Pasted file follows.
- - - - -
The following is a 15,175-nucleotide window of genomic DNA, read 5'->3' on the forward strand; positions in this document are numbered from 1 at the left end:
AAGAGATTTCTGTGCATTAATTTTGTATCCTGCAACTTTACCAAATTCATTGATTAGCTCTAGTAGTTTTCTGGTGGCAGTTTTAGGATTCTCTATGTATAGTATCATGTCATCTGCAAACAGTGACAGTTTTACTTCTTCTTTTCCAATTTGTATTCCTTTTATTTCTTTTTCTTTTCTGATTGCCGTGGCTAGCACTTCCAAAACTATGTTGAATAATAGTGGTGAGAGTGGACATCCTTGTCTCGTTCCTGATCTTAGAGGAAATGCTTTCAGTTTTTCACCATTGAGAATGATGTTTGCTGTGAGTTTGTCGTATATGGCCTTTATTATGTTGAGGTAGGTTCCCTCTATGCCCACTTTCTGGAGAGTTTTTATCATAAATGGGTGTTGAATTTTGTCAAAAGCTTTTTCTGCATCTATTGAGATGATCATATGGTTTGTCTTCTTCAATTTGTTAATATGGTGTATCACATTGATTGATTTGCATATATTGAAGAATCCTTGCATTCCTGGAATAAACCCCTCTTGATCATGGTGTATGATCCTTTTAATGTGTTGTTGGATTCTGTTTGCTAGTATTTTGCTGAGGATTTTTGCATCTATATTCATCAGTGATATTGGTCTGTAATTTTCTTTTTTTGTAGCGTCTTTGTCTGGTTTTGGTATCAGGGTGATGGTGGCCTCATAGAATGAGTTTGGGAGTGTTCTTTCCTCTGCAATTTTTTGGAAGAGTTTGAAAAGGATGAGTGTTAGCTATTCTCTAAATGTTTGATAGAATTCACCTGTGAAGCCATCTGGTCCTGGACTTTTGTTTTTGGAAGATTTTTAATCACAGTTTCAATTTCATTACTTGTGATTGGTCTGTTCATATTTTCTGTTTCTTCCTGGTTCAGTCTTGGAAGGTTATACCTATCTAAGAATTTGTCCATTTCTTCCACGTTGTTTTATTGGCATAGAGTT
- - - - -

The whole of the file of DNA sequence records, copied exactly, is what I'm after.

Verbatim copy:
The following is a 15,175-nucleotide window of genomic DNA, read 5'->3' on the forward strand; positions in this document are numbered from 1 at the left end:
AAGAGATTTCTGTGCATTAATTTTGTATCCTGCAACTTTACCAAATTCATTGATTAGCTCTAGTAGTTTTCTGGTGGCAGTTTTAGGATTCTCTATGTATAGTATCATGTCATCTGCAAACAGTGACAGTTTTACTTCTTCTTTTCCAATTTGTATTCCTTTTATTTCTTTTTCTTTTCTGATTGCCGTGGCTAGCACTTCCAAAACTATGTTGAATAATAGTGGTGAGAGTGGACATCCTTGTCTCGTTCCTGATCTTAGAGGAAATGCTTTCAGTTTTTCACCATTGAGAATGATGTTTGCTGTGAGTTTGTCGTATATGGCCTTTATTATGTTGAGGTAGGTTCCCTCTATGCCCACTTTCTGGAGAGTTTTTATCATAAATGGGTGTTGAATTTTGTCAAAAGCTTTTTCTGCATCTATTGAGATGATCATATGGTTTGTCTTCTTCAATTTGTTAATATGGTGTATCACATTGATTGATTTGCATATATTGAAGAATCCTTGCATTCCTGGAATAAACCCCTCTTGATCATGGTGTATGATCCTTTTAATGTGTTGTTGGATTCTGTTTGCTAGTATTTTGCTGAGGATTTTTGCATCTATATTCATCAGTGATATTGGTCTGTAATTTTCTTTTTTTGTAGCGTCTTTGTCTGGTTTTGGTATCAGGGTGATGGTGGCCTCATAGAATGAGTTTGGGAGTGTTCTTTCCTCTGCAATTTTTTGGAAGAGTTTGAAAAGGATGAGTGTTAGCTATTCTCTAAATGTTTGATAGAATTCACCTGTGAAGCCATCTGGTCCTGGACTTTTGTTTTTGGAAGATTTTTAATCACAGTTTCAATTTCATTACTTGTGATTGGTCTGTTCATATTTTCTGTTTCTTCCTGGTTCAGTCTTGGAAGGTTATACCTATCTAAGAATTTGTCCATTTCTTCCACGTTGTTTTATTGGCATAGAGTT